Thursday, February 24, 2011

Death of Graphics Art Market Predicted

Isn't it funny how the audio art revenues are collapsing even as the visual art revenues are expanding through the same digital technology? Meanwhile, both of their costs are plummeting. But the reason behind these opposite outcomes is obvious when you think about it.

Audio playback technology is far in advance of video playback. Ordinary people can LISTEN to an arbitrary master audio song (CD), but they can't as easily SEE an arbitrary master image. Only a publishing house can do that by printing a large format poster. With an incredible amount of lag and expense involved of course.

Additionally, compared to video, there's hardly any artistry or skill involved in producing audio art anyways. Even compared to 2D video, let alone 3D, and 4D. But then again, audio is maxed out at 2D. So a lot more people are involved in producing it and amassing a public library of audio art that covers the entire space of possibilities (all the music you'll ever want to hear) is so much easier than for video art.

Of course, the conclusion is inescapable - cheap, thin & lightweight wall-sized video displays will collapse the digital graphics market, destroying the entire revenue base of graphics artists. I await this technology eagerly as that will be the day when ridiculous notions like hoarding art will die.

Hoarding by so-called "collectors", a euphemism for a vile activity performed by the rich, much like other euphemisms such as "adventurers" (for useless lay-abouts) and "philanthropists" (for public policy autocrats).

But it's not just ridiculous things like canvas paintings or the whole notion of "framing" art that will finally die. Copyright will also get its long-awaited and eagerly anticipated final death. Because when copyright no longer can be forcibly imposed on music or novels or graphics, it will apply to nothing at all.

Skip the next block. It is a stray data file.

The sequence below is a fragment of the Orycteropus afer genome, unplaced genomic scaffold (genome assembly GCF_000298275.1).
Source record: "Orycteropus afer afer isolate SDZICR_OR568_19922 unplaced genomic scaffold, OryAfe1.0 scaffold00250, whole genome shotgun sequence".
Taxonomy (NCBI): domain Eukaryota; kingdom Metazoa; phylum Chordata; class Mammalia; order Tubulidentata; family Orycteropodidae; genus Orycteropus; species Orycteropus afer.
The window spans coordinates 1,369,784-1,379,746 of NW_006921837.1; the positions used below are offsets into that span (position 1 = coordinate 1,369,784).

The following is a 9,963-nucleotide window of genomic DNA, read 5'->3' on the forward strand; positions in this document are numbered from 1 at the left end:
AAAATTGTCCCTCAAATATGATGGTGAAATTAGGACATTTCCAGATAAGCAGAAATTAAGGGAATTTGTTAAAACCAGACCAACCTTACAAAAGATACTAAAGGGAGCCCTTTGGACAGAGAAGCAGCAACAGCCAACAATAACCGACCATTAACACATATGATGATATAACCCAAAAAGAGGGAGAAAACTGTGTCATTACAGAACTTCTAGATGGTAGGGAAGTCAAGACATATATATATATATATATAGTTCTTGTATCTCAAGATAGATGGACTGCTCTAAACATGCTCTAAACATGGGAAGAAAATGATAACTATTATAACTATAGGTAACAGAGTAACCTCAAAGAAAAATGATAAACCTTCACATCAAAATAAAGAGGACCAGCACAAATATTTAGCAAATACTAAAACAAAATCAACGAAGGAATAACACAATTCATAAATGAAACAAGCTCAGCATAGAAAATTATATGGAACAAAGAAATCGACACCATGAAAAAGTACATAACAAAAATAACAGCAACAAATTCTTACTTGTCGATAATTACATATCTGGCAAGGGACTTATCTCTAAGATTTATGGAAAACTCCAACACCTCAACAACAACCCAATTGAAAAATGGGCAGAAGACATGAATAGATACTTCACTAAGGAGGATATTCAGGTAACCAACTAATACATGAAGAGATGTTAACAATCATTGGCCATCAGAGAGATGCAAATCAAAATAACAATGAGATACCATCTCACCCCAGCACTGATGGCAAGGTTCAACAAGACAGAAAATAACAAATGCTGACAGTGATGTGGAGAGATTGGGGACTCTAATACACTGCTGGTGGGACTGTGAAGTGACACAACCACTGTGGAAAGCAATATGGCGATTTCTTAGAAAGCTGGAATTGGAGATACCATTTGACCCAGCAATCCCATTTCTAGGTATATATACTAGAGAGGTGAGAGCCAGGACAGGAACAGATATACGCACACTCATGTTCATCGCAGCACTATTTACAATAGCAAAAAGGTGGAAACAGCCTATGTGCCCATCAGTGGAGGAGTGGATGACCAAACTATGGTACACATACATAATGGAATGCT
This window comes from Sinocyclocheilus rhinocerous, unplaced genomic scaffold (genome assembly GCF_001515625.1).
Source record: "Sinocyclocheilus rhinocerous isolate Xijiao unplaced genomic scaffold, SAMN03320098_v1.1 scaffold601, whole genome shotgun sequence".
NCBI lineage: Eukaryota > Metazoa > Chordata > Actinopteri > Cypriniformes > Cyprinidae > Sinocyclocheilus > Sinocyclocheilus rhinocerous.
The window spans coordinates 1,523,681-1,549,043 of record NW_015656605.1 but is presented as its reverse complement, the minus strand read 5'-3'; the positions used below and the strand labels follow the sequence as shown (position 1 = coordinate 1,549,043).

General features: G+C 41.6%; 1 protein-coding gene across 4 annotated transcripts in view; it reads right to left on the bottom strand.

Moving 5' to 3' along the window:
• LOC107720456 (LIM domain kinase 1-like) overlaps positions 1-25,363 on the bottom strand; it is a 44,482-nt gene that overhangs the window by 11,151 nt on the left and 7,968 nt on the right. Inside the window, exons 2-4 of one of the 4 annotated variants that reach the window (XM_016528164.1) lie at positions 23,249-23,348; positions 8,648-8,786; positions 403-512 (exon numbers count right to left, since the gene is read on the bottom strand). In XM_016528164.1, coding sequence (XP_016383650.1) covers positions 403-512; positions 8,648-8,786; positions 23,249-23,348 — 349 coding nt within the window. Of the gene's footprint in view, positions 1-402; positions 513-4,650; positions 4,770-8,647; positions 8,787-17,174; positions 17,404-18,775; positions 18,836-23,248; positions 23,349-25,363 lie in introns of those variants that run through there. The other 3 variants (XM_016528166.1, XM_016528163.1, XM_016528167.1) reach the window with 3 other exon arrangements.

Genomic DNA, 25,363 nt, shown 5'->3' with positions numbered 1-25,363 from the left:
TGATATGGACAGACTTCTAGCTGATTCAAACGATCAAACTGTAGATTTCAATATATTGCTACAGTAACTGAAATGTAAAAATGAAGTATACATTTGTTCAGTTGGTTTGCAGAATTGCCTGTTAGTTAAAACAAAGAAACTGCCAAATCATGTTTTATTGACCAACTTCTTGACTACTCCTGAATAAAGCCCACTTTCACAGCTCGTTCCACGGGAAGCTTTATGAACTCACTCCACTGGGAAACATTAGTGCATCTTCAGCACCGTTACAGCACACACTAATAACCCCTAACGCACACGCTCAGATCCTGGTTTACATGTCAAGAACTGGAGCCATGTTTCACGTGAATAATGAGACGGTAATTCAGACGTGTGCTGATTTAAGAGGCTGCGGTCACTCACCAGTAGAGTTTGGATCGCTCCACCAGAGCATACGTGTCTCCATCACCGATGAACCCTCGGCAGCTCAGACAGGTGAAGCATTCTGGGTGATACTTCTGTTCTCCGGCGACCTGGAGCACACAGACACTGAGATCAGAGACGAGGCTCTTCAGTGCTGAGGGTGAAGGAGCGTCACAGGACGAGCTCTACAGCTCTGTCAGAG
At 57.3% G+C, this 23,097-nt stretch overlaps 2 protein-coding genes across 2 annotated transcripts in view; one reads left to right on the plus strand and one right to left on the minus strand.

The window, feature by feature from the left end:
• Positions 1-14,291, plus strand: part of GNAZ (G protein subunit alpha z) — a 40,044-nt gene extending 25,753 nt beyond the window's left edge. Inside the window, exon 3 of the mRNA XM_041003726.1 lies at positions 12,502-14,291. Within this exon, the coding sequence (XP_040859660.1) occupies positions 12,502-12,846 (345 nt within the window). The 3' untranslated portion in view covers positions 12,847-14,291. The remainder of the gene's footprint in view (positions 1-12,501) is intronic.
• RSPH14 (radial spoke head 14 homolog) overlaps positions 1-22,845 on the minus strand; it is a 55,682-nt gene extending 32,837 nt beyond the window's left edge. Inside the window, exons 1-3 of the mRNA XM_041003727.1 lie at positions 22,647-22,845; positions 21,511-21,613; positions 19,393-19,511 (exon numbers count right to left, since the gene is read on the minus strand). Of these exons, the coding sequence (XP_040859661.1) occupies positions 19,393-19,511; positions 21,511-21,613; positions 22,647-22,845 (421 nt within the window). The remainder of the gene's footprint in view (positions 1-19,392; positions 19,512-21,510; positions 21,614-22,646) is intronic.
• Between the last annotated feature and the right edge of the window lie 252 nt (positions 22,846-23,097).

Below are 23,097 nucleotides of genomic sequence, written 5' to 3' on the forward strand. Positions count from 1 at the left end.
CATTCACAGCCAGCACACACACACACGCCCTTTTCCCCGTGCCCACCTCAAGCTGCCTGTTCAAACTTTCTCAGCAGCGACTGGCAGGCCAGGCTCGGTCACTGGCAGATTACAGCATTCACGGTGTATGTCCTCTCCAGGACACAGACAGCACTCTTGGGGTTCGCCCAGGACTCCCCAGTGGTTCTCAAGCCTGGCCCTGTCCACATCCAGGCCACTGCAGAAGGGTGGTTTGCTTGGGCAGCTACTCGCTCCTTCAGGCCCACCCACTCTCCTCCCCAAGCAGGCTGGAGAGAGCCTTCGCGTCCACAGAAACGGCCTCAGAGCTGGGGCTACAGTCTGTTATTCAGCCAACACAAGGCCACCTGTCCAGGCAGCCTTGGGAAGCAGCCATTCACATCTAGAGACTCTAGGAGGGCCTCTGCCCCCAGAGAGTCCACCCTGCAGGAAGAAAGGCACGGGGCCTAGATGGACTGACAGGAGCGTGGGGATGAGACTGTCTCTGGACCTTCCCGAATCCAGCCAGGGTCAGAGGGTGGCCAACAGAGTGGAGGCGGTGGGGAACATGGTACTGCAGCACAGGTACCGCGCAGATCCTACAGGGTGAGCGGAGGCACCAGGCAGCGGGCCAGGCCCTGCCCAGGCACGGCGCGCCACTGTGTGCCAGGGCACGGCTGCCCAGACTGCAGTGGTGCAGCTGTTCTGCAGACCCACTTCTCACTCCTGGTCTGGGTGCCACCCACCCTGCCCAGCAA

And when the ridiculous and anti-progressive notion of copyright dies, it will become obvious that ALL art must be produced on a communist basis. From each, according to his ability; to each, according to his needs. Because the alternative is that art not be produced at all, something fascists will no doubt contemplate before regretfully abandoning it. Copyright's death will be communism's triumph.

A further conclusion is now inescapable. The anti-human anti-progress patent system will collapse when 3D printers become widespread among the general population. Or in general form, when technologies are democratized and universalized, arbitrary authoritarian restrictions on them (like copyright and patents) are no longer tenable. Or put in even more general form: democracy is the enemy of authoritarianism.

It's funny what places you can find democracy waging war against authoritarianism, isn't it? But once you see it at work, it's quite uplifting to realize that democracy will win.

Monday, February 21, 2011

Formal Theory of Intelligence

A few years ago I tried my hand at a formal definition of intelligence by saying it's 'living representation'. I'd just been observing that there isn't a formal definition of intelligence anywhere. I'd also just formally defined 'life', another key concept that has no formal definition anywhere save for the one I gave it.

You see, intelligence may be just rote memorization (yes, even the Raven's progressive matrices) but there's more to rote memorization than just recording and archival of data with absolute fidelity. Real learning builds associations and is also lossy, entirely different from the way a computer stores data. And it just occurred to me now that 'living representation' is a good way to describe the 'compression unit' described in this paper describing a formal theory of creativity, fun and intrinsic motivation.

The compression unit's purpose is to ensure the knowledge base isn't drowned in an ocean of entropy (ie, waste information). So new facts are stored and then they're associated with all old facts and the whole is recompressed all over again, continuously. And that's how you get dimensional decomposition and natural language processing since they are just compression techniques!

Just a little insight inspired by thinking of idiot people incapable of coming up with proper definitions of key concepts in psych. Frankly, those psychologists who try to make definitions are so bad at it that they come up with the most ridiculous tripe unimaginable. So from that to my rather esoteric and seemingly poetic formal definition of intelligence, then to the relation between beauty and compression, and finally linking to what we know about how machine learning works.